“The Kids Are All Right” has an underlying theme of organic, local living that’s overshadowed by the lesbian love angle. Two sides of the issue are equally portrayed: those who act sustainably and those that find a way to criticize those who do for their pretentiousness. Annette Benning’s character gets fed up with the sustainability trend and goes on this rant: “I just can’t with the hemp milk and the organic farming. If I hear one more person say they love heirloom tomatoes, I’m gonna kill myself. Do you know that we’re composting now? ‘Oh no, don’t throw that in the trash. You have to put that in the composting bin where all the beautiful little worms will turn it into organic mulch and then we’ll all feel good about ourselves.’” While watching it I realized that Annette Benning was right.

This “holier-than-thou” mentality is a prevailing one in Ann Arbor. Many of the fancy, Main Street restaurants have menus packed with descriptions of every ingredient, some even including the farm of origin. A handful of those places also boast a beer and spirits selection that consist entirely of locally brewed or manufactured alcohol and it’s most certainly a point of pride for those establishments. But does that give them the right to criticize other places that do not follow the same policy? Does it mean Michigan beers are somehow better or that organic heirloom tomatoes taste better? Not necessarily. It’s a matter of opinion.

“Organic” might carry different connotations depending on where you use the word. In Ann Arbor it is praised, but elsewhere it may be regarded as pompous, simply labeling something different for the sake of increasing the price. Keep in mind that “organic” for food only means a harsher set of FDA standards for production and distribution of the product and there still is insufficient evidence to support the claim that organic food is safer, healthier or better tasting than conventionally grown foods.

We’re very satisfied whenever we mention our responsible choices, but sometimes that stinks of arrogance. That also applies to the general sustainability movement, especially when it’s billed as a hip, life-changing decision. I’m not arguing about the movement itself. Taking steps toward saving the Earth is absolutely the right choice. However, since its nascence, the sustainability initiative has been a somewhat hideous creature, a many-headed beast dividing Americans between partisan lines and revealing our many faults — the most salient being not everyone can afford to be green. Sustainability is often publicized as a rich man’s endeavor. Yes, we are still years away from having responsible technology that is accessible to the entire public and not just a wealthy minority. In places outside Ann Arbor, recycling isn’t always easy. A wide variety of items, such as styrofoam, are accepted here, but not elsewhere. In cities where waste management doesn’t have adequate resources, you have to make a concerted effort to dispose of recyclables. Similarly, local farmers’ markets might seem like the best choice when it comes to purchasing your produce, but there aren’t farmers’ markets everywhere. And the difference in price that might seem infinitesimal to us may be enough to outweigh the benefits of the farm-to-dinner table option.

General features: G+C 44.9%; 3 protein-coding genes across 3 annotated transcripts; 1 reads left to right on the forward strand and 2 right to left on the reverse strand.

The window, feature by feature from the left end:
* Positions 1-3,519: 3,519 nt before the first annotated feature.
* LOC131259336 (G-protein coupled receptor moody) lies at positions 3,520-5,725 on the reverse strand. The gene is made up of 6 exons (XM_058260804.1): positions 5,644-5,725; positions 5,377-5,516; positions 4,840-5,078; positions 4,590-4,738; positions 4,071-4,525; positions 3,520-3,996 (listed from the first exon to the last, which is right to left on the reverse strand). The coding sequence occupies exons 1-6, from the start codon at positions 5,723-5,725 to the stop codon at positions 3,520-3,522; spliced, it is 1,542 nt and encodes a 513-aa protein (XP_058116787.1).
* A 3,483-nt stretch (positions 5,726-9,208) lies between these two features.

However, there are also plenty of sustainable solutions as simple as unplugging your electronics after using them and taking the bus. You don’t have to go so far as to buy a hybrid car, solar panels and a wind turbine. Having those items doesn’t mean you’re saving the planet that much more than the other guy. The problem is that local, organic food and sustainability are far too often promoted as an alternative lifestyle when it should be integrated into normal lifestyle. But that takes time, money and a collective, inclusive effort. We should strive to create change without an air of superiority.

Nick can be reached at njbring@umich.edu.

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